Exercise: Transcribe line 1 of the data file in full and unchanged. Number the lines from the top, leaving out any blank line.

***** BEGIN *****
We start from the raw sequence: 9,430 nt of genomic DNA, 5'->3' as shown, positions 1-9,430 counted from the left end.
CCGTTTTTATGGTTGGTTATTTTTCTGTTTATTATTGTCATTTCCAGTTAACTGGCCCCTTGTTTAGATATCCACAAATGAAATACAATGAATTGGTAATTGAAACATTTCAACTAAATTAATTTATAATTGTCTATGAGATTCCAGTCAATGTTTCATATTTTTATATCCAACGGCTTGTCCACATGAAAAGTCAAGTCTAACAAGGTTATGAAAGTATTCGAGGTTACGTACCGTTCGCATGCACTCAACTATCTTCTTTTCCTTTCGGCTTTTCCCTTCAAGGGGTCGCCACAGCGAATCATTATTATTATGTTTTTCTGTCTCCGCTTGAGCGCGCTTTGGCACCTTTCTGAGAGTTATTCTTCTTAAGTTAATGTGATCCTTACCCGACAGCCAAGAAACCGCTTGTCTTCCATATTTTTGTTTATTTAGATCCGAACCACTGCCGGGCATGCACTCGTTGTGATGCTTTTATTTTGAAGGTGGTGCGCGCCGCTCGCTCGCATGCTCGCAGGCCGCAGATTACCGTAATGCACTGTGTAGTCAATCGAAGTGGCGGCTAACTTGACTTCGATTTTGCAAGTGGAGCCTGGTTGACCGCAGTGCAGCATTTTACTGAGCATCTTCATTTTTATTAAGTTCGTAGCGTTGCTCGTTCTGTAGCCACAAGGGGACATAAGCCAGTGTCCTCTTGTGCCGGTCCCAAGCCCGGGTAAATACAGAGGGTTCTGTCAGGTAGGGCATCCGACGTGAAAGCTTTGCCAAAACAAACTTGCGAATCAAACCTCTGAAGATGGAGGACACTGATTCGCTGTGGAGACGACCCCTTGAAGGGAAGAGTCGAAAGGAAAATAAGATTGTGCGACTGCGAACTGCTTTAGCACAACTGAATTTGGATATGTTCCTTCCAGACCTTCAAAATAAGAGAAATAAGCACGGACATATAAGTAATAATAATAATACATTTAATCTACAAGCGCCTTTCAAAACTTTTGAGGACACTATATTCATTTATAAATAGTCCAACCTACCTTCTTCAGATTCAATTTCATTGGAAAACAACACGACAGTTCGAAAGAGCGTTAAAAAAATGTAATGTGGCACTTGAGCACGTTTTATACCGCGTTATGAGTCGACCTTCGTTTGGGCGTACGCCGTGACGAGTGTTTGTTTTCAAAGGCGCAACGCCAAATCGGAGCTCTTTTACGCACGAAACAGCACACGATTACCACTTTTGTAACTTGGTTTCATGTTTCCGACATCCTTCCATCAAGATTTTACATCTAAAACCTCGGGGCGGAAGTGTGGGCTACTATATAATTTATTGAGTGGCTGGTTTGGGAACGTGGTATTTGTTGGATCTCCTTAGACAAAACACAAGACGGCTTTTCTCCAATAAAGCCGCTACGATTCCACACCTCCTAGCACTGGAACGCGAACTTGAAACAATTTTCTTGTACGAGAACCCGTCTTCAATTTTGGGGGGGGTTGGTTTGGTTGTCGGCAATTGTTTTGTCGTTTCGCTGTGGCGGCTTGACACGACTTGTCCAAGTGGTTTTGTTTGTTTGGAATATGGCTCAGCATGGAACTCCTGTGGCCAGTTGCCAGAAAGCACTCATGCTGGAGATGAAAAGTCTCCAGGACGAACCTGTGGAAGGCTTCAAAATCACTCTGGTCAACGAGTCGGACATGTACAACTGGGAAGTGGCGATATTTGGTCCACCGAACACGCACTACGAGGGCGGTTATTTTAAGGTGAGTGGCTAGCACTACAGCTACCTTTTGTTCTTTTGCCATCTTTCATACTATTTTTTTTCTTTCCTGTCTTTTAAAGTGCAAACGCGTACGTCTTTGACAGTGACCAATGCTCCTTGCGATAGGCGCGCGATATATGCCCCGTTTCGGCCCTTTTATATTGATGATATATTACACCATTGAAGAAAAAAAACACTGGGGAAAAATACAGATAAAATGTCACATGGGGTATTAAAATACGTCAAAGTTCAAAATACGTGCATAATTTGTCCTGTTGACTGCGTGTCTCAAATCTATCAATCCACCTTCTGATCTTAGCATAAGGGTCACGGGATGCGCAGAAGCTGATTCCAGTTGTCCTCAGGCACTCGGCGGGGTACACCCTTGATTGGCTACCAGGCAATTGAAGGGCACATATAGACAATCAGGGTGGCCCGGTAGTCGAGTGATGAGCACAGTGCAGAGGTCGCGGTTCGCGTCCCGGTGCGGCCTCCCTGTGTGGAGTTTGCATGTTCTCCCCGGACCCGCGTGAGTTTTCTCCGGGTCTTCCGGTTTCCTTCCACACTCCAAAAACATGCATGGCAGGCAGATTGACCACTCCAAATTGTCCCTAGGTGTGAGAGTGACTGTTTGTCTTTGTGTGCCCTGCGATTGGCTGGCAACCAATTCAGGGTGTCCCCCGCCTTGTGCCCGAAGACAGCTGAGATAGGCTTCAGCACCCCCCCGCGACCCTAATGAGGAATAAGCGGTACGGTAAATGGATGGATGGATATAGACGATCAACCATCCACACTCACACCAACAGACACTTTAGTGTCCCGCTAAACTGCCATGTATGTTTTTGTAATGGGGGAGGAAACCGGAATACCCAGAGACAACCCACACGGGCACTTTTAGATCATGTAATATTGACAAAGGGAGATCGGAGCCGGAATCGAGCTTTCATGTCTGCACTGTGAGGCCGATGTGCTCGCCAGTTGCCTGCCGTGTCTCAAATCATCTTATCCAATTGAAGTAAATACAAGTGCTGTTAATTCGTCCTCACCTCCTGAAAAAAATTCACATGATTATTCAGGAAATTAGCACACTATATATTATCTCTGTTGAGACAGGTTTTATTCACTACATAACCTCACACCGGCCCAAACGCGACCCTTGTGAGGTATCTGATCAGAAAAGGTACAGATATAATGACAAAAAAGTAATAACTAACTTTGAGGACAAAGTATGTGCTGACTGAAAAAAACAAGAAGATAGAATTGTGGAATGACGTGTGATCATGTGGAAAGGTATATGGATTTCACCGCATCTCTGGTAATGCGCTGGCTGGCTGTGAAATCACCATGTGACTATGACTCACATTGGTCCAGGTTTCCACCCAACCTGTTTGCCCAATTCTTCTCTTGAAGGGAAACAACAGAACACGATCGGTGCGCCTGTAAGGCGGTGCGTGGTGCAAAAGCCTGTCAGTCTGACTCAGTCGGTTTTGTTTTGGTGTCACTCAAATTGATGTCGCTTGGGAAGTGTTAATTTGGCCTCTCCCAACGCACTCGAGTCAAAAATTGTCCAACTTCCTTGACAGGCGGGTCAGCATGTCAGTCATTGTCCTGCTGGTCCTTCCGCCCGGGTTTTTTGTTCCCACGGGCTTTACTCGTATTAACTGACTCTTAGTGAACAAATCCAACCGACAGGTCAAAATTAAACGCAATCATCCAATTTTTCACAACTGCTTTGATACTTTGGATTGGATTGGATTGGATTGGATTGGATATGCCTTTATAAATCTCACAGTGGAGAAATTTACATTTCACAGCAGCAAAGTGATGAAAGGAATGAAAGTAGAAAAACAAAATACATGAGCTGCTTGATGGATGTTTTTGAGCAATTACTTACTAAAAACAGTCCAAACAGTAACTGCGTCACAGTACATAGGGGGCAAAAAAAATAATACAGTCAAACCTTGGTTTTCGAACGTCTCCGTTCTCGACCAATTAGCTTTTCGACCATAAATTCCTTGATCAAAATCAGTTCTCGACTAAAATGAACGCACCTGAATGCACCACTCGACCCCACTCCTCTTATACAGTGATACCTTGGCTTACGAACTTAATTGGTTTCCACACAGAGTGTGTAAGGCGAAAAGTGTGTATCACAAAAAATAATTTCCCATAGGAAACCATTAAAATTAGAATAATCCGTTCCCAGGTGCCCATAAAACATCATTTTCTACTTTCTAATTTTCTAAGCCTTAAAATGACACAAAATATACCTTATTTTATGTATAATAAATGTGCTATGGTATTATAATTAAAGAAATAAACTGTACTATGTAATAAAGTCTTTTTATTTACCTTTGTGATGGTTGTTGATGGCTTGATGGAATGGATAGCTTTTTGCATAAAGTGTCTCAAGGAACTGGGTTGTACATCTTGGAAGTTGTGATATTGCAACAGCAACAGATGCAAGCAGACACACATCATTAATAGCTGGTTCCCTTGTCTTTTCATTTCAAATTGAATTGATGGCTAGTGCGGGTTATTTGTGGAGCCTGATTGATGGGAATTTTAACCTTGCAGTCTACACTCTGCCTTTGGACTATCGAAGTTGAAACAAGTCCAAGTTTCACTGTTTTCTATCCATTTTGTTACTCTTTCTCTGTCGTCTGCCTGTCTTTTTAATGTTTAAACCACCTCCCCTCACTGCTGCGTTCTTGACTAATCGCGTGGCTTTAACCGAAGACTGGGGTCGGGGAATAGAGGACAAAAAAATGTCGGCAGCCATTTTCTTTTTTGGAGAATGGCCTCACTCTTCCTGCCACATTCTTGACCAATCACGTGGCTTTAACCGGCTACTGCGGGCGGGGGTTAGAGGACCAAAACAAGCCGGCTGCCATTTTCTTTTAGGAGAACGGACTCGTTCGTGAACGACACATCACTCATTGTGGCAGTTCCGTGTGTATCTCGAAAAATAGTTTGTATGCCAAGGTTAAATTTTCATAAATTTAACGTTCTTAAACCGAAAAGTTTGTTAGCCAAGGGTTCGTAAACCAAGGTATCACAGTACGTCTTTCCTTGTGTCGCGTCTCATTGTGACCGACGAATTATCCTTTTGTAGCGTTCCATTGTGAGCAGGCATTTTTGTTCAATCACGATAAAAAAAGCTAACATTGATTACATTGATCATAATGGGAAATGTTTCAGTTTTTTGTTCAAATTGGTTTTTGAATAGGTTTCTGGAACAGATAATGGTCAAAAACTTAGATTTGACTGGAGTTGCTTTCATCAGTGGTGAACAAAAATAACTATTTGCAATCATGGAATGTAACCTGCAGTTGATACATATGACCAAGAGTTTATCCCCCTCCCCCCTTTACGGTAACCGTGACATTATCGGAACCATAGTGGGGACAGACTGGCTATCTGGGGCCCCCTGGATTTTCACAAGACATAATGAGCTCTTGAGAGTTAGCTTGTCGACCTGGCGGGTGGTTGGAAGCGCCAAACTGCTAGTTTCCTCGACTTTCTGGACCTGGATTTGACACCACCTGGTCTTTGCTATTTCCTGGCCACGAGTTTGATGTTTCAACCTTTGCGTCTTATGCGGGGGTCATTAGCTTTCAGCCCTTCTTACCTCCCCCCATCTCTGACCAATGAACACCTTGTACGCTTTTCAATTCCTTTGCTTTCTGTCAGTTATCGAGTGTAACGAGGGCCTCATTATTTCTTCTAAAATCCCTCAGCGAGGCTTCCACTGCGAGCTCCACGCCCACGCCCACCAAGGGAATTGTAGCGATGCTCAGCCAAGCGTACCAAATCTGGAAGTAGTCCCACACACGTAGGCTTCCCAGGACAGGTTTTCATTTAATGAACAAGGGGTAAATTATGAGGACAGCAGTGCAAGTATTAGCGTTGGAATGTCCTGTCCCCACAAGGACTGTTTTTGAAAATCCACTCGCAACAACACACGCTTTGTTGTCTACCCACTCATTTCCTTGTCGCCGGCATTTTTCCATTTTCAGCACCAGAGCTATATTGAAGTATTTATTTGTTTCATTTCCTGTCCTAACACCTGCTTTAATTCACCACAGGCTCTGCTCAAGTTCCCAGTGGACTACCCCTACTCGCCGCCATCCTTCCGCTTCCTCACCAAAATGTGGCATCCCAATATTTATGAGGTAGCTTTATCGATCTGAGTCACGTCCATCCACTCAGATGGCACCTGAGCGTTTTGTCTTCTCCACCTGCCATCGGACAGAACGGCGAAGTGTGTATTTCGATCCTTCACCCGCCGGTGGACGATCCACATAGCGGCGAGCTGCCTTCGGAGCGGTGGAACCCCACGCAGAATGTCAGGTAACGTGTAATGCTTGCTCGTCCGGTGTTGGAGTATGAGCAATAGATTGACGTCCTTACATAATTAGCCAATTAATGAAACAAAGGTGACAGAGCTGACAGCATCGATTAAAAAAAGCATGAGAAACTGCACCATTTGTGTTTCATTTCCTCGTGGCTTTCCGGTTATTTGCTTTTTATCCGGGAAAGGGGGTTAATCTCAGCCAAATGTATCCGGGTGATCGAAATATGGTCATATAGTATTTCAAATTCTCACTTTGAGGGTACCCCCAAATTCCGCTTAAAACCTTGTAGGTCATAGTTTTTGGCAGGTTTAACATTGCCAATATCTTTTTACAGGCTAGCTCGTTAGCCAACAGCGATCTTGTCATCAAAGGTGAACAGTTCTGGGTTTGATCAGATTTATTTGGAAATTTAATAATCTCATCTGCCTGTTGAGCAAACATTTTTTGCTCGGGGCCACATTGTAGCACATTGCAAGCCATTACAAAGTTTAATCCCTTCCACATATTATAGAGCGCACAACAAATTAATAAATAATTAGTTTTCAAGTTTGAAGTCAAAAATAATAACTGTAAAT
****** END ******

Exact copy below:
We start from the raw sequence: 9,430 nt of genomic DNA, 5'->3' as shown, positions 1-9,430 counted from the left end.